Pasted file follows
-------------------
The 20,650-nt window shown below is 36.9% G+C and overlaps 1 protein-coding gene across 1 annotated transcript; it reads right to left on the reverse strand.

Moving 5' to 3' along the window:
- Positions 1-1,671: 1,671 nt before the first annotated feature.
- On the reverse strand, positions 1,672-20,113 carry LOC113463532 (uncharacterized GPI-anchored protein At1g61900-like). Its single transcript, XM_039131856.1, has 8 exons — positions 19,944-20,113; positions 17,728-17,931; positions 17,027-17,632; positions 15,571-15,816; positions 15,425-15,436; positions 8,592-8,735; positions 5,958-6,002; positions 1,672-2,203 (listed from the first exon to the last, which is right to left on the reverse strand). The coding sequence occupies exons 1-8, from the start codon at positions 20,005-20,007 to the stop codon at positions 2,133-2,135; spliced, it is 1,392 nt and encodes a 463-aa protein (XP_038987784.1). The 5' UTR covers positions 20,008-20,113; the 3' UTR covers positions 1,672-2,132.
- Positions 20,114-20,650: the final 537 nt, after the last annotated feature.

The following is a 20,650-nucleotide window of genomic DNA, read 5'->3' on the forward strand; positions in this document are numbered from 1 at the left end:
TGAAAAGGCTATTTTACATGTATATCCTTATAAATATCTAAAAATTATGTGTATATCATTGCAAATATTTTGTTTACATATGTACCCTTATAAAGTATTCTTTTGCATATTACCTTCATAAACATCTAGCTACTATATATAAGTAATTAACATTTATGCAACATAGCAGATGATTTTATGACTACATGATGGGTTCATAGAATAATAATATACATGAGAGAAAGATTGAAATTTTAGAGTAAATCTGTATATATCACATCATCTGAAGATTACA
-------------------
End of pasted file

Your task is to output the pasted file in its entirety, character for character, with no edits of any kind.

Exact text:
The 20,650-nt window shown below is 36.9% G+C and overlaps 1 protein-coding gene across 1 annotated transcript; it reads right to left on the reverse strand.

Moving 5' to 3' along the window:
- Positions 1-1,671: 1,671 nt before the first annotated feature.
- On the reverse strand, positions 1,672-20,113 carry LOC113463532 (uncharacterized GPI-anchored protein At1g61900-like). Its single transcript, XM_039131856.1, has 8 exons — positions 19,944-20,113; positions 17,728-17,931; positions 17,027-17,632; positions 15,571-15,816; positions 15,425-15,436; positions 8,592-8,735; positions 5,958-6,002; positions 1,672-2,203 (listed from the first exon to the last, which is right to left on the reverse strand). The coding sequence occupies exons 1-8, from the start codon at positions 20,005-20,007 to the stop codon at positions 2,133-2,135; spliced, it is 1,392 nt and encodes a 463-aa protein (XP_038987784.1). The 5' UTR covers positions 20,008-20,113; the 3' UTR covers positions 1,672-2,132.
- Positions 20,114-20,650: the final 537 nt, after the last annotated feature.

The following is a 20,650-nucleotide window of genomic DNA, read 5'->3' on the forward strand; positions in this document are numbered from 1 at the left end:
TGAAAAGGCTATTTTACATGTATATCCTTATAAATATCTAAAAATTATGTGTATATCATTGCAAATATTTTGTTTACATATGTACCCTTATAAAGTATTCTTTTGCATATTACCTTCATAAACATCTAGCTACTATATATAAGTAATTAACATTTATGCAACATAGCAGATGATTTTATGACTACATGATGGGTTCATAGAATAATAATATACATGAGAGAAAGATTGAAATTTTAGAGTAAATCTGTATATATCACATCATCTGAAGATTACA